This year’s pandemic has affected all of terms in mental health, whether we have suffered isolation during lockdown or anxiety in the face of uncertain futures. At Obelisk Support, we take mental wellbeing seriously and have been supporting our legal consultants and staff throughout the pandemic with wellbeing resources and inspiration. Today’s ideas for nature walks and activities, from quiet city streets to awe-inspiring ancient paths, will bring you a breath of fresh air and help you improve your mental wellbeing.

Footways London

Did you know that it takes 12 minutes to walk from Liverpool Street Station to Brick Lane? 18 minutes to walk from Victoria Station to Big Ben? Since the start of the pandemic, Londoners have been looking at ways to travel and commute around the city safely. Heavy-traffic streets are not the most relaxing places and choosing pleasant routes require a fair bit of local knowledge. This is why an initiative like Footways hits the right spot for urban walkers as it features a network of quiet and interesting streets for walking in central London. The best part? It connects major places (British Museum, Covent Garden, Southbank Centre) via accessible streets. This map could come in very handy when you have visitors in town or for your own urban adventures.

Lost Paths: Don’t Lose Your Way

In February 2020 when lockdown was looming on the horizon, The Ramblers, the walking charity, launched a nationwide initiative to search and map an estimated 10,000 miles of historic paths, which people have used for centuries, that were missing from modern maps and were at risk of being lost forever. Why did it matter? If not claimed by 2026, the Government cut-off date, it would no longer be possible to add them to the maps and the public’s right to access them would not be protected in the future. Lucky for us, Don’t Lose Your Way was a success and within six weeks, thousands of people joined the search and mapped 100% of the UK. You can join the movement to help preserve these paths in the future or if you have a favourite path to share, send your stories to The Ramblers.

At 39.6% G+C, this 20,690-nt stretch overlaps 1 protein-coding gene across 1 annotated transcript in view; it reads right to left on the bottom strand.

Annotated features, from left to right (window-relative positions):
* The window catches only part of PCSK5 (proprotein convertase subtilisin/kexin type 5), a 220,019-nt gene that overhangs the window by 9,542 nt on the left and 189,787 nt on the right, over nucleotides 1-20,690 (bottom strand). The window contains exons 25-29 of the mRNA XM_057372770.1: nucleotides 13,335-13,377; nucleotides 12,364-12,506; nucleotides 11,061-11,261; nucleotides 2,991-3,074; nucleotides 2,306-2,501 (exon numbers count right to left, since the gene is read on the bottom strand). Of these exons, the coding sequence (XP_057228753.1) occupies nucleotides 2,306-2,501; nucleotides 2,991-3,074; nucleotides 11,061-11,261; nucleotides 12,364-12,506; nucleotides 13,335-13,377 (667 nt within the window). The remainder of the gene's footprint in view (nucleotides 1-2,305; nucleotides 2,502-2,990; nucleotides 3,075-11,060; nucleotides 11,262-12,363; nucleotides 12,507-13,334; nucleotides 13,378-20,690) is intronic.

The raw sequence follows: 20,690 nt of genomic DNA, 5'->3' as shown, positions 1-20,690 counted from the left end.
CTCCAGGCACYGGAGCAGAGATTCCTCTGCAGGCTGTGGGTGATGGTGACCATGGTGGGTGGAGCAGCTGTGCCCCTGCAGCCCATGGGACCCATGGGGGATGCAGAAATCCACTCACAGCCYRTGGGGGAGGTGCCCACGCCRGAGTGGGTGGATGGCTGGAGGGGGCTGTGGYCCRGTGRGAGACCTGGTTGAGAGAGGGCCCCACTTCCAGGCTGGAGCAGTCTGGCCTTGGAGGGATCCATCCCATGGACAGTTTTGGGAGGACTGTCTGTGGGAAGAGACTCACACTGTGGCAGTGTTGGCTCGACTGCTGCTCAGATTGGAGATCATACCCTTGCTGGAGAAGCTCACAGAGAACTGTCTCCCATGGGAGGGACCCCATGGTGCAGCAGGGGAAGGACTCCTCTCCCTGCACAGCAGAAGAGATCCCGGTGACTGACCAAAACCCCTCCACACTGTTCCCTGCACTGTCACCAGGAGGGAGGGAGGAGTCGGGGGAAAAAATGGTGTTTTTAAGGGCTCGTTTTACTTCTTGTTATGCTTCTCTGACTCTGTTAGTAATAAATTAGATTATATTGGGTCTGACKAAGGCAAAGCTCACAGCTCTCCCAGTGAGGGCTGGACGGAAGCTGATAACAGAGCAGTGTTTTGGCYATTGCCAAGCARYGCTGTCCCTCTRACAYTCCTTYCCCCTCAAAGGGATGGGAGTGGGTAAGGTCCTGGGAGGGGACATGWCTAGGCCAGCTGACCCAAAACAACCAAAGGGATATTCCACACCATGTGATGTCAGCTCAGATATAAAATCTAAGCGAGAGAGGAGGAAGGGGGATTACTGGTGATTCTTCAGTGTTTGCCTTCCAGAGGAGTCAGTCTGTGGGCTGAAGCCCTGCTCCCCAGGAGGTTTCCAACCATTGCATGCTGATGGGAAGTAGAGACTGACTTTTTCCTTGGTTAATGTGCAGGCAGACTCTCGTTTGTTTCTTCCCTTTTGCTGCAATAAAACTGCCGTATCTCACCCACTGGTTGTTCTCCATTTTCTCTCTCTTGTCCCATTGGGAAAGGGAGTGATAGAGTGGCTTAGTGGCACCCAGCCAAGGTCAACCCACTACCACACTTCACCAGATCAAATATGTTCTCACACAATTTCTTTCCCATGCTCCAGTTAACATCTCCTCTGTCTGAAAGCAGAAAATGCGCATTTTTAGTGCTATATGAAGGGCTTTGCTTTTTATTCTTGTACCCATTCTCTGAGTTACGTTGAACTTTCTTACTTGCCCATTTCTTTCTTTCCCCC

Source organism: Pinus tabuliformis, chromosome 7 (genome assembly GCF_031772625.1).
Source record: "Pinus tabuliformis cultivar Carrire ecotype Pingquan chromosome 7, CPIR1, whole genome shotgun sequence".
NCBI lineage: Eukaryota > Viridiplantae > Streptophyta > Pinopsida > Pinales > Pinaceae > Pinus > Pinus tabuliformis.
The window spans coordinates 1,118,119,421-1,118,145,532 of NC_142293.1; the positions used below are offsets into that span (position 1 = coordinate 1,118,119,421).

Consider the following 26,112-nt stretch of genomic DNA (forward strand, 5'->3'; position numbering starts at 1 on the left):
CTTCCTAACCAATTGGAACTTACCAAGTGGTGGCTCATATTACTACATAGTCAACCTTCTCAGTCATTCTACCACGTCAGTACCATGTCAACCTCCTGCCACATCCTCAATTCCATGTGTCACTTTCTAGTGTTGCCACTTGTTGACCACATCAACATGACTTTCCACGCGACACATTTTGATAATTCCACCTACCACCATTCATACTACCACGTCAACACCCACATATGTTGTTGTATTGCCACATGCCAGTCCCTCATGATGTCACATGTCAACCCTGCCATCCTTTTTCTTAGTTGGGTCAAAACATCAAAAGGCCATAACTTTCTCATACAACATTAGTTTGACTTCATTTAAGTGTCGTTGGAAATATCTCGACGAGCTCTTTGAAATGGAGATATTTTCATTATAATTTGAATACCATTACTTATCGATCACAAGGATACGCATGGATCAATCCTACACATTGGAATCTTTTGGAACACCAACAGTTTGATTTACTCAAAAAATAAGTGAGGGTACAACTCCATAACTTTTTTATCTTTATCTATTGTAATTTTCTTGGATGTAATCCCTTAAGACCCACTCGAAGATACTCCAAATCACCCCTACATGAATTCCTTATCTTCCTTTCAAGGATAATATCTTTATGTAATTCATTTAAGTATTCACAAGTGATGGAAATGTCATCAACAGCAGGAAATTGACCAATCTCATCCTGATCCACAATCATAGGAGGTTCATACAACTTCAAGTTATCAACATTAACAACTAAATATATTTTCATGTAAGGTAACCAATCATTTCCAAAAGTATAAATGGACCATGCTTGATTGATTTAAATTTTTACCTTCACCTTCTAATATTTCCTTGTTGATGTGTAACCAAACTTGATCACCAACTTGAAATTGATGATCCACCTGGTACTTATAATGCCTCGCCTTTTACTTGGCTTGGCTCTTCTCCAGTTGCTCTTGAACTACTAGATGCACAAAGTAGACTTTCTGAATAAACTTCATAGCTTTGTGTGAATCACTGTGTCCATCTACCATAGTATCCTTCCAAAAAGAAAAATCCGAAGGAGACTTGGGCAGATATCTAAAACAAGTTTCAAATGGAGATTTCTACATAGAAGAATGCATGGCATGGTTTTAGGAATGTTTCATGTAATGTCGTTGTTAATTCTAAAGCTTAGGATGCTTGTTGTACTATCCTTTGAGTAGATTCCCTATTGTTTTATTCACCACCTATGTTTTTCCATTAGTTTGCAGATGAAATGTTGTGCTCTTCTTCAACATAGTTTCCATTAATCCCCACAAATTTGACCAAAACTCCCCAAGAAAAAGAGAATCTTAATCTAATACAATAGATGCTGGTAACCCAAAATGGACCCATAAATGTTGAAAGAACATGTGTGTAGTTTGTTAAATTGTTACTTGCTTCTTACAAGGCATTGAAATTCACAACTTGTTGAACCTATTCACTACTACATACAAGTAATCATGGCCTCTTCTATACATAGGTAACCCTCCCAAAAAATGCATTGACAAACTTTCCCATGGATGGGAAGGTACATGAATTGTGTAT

Forest Bathing

Shinrin-yoku (forest bathing) was developed in the 1980s in Japan. Although people had been taking walks in the country’s forests for centuries, new studies showed that such activity could reduce blood pressure, lower cortisol levels and improve concentration and memory. A chemical released by trees and plants, called phytoncides, was found to boost the immune system. Forest bathing has become a wonderful way to boost your mental health for free – all you need is a forest. Wondering where to find good forest bathing spots near you?

Outdoor Gyms

Are you considering incorporating a workout into your walking routine? Outdoor gyms are open fitness facilities that you can use without booking – just turn up and use them at your leisure. To find an outdoor gym near you (and plan a nice walk to get to it), check out The Great Outdoor Gym Activate app or Fresh Air Fitness’ online site locator.

Scavenger Hunts & Beyond for Children

Wellbeing is not defined quite the same when you are 6 years old as when you are, say, quite a bit older. The Woodland Trust is a treasure trove of ideas to take the children outside and have them enjoy a wild romp, from nature scavenger hunts to making a fairy door (which could very well be used as temporary prop on a walk) or building a den.